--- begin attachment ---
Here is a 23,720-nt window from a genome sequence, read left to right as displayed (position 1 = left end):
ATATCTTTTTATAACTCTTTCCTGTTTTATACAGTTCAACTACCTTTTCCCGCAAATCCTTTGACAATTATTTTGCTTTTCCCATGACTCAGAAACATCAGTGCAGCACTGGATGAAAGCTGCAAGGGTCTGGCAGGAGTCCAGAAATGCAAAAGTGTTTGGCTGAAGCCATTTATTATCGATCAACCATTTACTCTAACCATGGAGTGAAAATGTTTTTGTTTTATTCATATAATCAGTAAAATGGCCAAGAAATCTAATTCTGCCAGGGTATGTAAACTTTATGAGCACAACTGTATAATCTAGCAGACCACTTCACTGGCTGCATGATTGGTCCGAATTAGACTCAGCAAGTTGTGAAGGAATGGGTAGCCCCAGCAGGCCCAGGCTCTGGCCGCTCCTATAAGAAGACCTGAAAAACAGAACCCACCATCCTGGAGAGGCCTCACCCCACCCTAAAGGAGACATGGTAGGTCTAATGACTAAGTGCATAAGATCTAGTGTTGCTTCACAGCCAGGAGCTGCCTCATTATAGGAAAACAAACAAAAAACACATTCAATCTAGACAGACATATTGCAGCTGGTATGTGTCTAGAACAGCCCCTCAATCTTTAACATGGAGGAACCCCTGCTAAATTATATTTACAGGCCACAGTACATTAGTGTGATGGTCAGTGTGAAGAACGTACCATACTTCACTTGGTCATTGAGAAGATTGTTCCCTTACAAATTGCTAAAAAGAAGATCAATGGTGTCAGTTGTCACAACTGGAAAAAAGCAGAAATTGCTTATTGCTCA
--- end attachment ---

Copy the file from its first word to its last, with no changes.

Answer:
Here is a 23,720-nt window from a genome sequence, read left to right as displayed (position 1 = left end):
ATATCTTTTTATAACTCTTTCCTGTTTTATACAGTTCAACTACCTTTTCCCGCAAATCCTTTGACAATTATTTTGCTTTTCCCATGACTCAGAAACATCAGTGCAGCACTGGATGAAAGCTGCAAGGGTCTGGCAGGAGTCCAGAAATGCAAAAGTGTTTGGCTGAAGCCATTTATTATCGATCAACCATTTACTCTAACCATGGAGTGAAAATGTTTTTGTTTTATTCATATAATCAGTAAAATGGCCAAGAAATCTAATTCTGCCAGGGTATGTAAACTTTATGAGCACAACTGTATAATCTAGCAGACCACTTCACTGGCTGCATGATTGGTCCGAATTAGACTCAGCAAGTTGTGAAGGAATGGGTAGCCCCAGCAGGCCCAGGCTCTGGCCGCTCCTATAAGAAGACCTGAAAAACAGAACCCACCATCCTGGAGAGGCCTCACCCCACCCTAAAGGAGACATGGTAGGTCTAATGACTAAGTGCATAAGATCTAGTGTTGCTTCACAGCCAGGAGCTGCCTCATTATAGGAAAACAAACAAAAAACACATTCAATCTAGACAGACATATTGCAGCTGGTATGTGTCTAGAACAGCCCCTCAATCTTTAACATGGAGGAACCCCTGCTAAATTATATTTACAGGCCACAGTACATTAGTGTGATGGTCAGTGTGAAGAACGTACCATACTTCACTTGGTCATTGAGAAGATTGTTCCCTTACAAATTGCTAAAAAGAAGATCAATGGTGTCAGTTGTCACAACTGGAAAAAAGCAGAAATTGCTTATTGCTCA